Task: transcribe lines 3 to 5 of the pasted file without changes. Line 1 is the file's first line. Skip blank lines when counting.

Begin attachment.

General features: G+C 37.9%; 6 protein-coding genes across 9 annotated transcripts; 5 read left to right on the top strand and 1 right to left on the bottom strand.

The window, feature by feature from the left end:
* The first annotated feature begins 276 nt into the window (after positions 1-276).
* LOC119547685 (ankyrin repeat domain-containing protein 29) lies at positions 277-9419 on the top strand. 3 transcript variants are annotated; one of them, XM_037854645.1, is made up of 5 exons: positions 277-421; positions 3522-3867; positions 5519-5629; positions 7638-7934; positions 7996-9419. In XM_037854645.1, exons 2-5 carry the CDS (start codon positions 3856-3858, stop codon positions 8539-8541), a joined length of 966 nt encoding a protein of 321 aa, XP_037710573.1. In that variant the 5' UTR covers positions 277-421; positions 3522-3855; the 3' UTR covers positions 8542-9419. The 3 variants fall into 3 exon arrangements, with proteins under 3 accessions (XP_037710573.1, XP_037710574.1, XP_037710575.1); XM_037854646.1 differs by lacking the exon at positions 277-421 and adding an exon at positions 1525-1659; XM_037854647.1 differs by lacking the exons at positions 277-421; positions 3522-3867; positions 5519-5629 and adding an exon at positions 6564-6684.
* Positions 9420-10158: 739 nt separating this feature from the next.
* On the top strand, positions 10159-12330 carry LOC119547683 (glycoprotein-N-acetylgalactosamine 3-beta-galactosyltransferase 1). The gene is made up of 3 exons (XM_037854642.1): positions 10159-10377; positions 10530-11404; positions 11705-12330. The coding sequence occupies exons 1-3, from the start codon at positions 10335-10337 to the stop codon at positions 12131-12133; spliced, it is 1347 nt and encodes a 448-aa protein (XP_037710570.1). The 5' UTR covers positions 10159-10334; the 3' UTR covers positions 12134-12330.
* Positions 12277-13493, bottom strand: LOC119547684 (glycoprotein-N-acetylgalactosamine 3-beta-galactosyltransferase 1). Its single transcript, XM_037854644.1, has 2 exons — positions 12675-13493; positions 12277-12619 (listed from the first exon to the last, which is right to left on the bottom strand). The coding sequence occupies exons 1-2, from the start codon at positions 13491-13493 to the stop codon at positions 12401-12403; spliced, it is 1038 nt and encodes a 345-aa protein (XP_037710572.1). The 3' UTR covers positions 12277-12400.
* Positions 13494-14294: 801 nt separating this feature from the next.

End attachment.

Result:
* The first annotated feature begins 276 nt into the window (after positions 1-276).
* LOC119547685 (ankyrin repeat domain-containing protein 29) lies at positions 277-9419 on the top strand. 3 transcript variants are annotated; one of them, XM_037854645.1, is made up of 5 exons: positions 277-421; positions 3522-3867; positions 5519-5629; positions 7638-7934; positions 7996-9419. In XM_037854645.1, exons 2-5 carry the CDS (start codon positions 3856-3858, stop codon positions 8539-8541), a joined length of 966 nt encoding a protein of 321 aa, XP_037710573.1. In that variant the 5' UTR covers positions 277-421; positions 3522-3855; the 3' UTR covers positions 8542-9419. The 3 variants fall into 3 exon arrangements, with proteins under 3 accessions (XP_037710573.1, XP_037710574.1, XP_037710575.1); XM_037854646.1 differs by lacking the exon at positions 277-421 and adding an exon at positions 1525-1659; XM_037854647.1 differs by lacking the exons at positions 277-421; positions 3522-3867; positions 5519-5629 and adding an exon at positions 6564-6684.
* Positions 9420-10158: 739 nt separating this feature from the next.